In a rare incident of industrial action in the country, foreign food delivery employees in the United Arab Emirates staged a mass walkout, demanding better pay and working conditions.
The strike on Tuesday followed a similar action earlier this month, in which foreign workers forced another employer to delay plans to reduce pay.
In the most recent incident, drivers for Talabat, the Middle East division of the German company Delivery Hero, refused to make deliveries in Dubai, the country's financial and regional tourism hub, on Monday evening.
The success of a strike by Deliveroo delivery workers earlier this month inspired a group of Talabat drivers to seek a better deal early Tuesday morning outside a restaurant in Dubai.
This walkout, which severely delayed Deliveroo's operations on 1 May, resulted in the British food delivery firm abandoning plans to reduce pay.
The oil-rich Gulf nation prohibits independent labor unions, public demonstrations, and industrial action.
Demand for wage increases
The Talabat drivers want a $0.54 raise in payments to $2.59 per order to offset the more than 30 percent increase in UAE gasoline prices.
"If Deliveroo offers this price, why aren't we getting it?" asked a Pakistani Talabat driver, asking for anonymity for fear of retaliation from the company and authorities.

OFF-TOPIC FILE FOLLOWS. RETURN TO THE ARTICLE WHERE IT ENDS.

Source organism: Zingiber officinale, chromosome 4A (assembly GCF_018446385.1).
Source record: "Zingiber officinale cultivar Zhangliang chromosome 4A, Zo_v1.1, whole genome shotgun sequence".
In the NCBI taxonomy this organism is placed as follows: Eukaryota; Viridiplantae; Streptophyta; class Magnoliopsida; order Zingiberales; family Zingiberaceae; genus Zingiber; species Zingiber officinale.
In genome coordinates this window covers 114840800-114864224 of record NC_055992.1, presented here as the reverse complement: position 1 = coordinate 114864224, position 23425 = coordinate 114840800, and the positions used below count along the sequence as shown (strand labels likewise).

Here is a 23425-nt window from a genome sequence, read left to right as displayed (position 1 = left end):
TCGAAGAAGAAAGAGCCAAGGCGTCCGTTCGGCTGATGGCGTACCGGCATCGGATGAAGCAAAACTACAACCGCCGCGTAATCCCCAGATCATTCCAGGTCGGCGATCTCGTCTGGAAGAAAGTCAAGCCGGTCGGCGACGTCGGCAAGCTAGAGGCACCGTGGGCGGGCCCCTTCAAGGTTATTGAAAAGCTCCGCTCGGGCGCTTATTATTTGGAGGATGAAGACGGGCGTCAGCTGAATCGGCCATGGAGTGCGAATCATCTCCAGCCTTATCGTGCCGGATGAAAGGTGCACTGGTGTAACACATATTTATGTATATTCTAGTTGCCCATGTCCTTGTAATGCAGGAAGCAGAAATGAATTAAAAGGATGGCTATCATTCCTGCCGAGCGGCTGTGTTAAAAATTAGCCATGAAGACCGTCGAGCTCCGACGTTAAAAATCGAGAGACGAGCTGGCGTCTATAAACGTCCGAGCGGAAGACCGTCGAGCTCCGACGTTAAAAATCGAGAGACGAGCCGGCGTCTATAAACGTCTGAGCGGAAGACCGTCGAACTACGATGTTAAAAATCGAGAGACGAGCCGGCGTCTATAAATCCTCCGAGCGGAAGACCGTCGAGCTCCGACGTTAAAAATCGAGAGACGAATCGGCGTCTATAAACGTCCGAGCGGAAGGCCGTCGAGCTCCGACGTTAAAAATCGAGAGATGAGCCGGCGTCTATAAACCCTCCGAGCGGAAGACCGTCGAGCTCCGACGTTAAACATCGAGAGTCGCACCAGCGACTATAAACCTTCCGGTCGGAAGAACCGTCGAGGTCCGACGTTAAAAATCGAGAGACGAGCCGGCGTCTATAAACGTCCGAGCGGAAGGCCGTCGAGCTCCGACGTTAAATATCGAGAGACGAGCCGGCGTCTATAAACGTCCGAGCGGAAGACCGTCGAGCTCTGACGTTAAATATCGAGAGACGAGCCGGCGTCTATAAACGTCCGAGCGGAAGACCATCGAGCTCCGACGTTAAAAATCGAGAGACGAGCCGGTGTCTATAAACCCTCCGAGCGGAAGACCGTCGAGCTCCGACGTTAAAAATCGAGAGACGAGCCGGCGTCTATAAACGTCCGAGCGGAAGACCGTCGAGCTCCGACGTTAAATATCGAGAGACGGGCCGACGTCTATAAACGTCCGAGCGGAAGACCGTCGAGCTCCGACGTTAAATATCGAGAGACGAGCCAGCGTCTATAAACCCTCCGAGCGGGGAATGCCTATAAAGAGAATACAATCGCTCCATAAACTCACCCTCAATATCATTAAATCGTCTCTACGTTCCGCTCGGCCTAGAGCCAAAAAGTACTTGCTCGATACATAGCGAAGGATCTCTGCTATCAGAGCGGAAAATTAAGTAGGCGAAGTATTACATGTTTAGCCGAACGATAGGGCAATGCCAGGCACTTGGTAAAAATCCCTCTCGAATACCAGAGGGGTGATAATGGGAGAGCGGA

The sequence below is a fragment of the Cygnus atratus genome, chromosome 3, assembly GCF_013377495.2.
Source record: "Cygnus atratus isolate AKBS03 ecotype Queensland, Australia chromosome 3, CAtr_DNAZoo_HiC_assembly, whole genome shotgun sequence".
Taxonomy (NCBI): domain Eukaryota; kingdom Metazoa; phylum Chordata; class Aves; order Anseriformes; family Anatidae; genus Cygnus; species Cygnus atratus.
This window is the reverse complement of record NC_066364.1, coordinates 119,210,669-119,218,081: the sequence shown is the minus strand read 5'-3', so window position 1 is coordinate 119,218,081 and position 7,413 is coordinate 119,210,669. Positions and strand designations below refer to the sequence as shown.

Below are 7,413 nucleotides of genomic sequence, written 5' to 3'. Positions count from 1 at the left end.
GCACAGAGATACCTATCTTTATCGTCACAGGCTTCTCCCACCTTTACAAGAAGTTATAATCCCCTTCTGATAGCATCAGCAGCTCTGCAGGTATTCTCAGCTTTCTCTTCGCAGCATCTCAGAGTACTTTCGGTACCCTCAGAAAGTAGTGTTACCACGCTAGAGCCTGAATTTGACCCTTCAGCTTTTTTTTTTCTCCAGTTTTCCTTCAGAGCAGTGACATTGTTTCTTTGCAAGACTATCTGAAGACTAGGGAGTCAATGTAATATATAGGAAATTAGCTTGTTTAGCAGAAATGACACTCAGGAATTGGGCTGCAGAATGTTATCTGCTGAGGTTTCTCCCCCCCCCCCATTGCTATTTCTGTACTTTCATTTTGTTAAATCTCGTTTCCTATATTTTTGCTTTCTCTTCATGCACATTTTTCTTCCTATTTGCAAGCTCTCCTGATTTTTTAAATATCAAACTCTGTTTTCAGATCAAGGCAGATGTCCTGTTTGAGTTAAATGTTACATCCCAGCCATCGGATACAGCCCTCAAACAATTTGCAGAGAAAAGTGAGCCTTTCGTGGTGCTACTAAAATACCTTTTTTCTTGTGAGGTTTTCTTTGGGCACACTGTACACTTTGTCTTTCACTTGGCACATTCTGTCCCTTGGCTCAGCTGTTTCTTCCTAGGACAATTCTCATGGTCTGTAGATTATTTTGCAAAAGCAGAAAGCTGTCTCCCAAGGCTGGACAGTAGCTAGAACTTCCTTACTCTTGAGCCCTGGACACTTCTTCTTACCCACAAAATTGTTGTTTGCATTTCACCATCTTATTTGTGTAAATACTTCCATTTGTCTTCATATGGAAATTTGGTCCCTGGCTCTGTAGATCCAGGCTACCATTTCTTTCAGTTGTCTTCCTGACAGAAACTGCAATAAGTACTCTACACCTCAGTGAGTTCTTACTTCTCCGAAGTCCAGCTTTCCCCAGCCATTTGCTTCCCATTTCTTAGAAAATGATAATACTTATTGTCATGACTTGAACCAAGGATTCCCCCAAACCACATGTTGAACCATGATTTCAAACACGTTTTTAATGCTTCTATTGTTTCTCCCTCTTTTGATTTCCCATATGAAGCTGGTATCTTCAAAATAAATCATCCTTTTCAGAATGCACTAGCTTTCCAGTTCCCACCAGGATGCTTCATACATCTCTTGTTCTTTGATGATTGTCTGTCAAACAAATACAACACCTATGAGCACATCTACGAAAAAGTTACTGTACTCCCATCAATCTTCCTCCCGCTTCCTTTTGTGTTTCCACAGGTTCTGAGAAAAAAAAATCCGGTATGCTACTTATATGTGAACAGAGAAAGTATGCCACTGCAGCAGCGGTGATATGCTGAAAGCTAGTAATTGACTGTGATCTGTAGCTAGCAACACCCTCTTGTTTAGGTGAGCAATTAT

Deliveroo drivers in Dubai earn approximately $2.79 for every delivery.
A representative for Talabat stated that its delivery drivers earned an average of 3,500 dirhams each month ($953). The number of hours worked for this was not mentioned.
A spokeswoman stated that there had been no recent changes to pay rates and that 70% of drivers were satisfied with Talabat's compensation structure until last week.
After paying for gasoline, Talabat drivers reported earning 2,500 dirhams ($680) per month by working 12 to 14 hours, seven days per week.
The drivers cautioned that the strike might continue until the corporation agreed to the salary raise, but several feared running afoul of the law if the protest lasted too long.
At the time of publication, UAE officials had not made any public statements regarding the issue.
Many delivery drivers in the UAE, including those employed by Talabat, claim to be used by agencies who illegally charge them for work permits and other costs.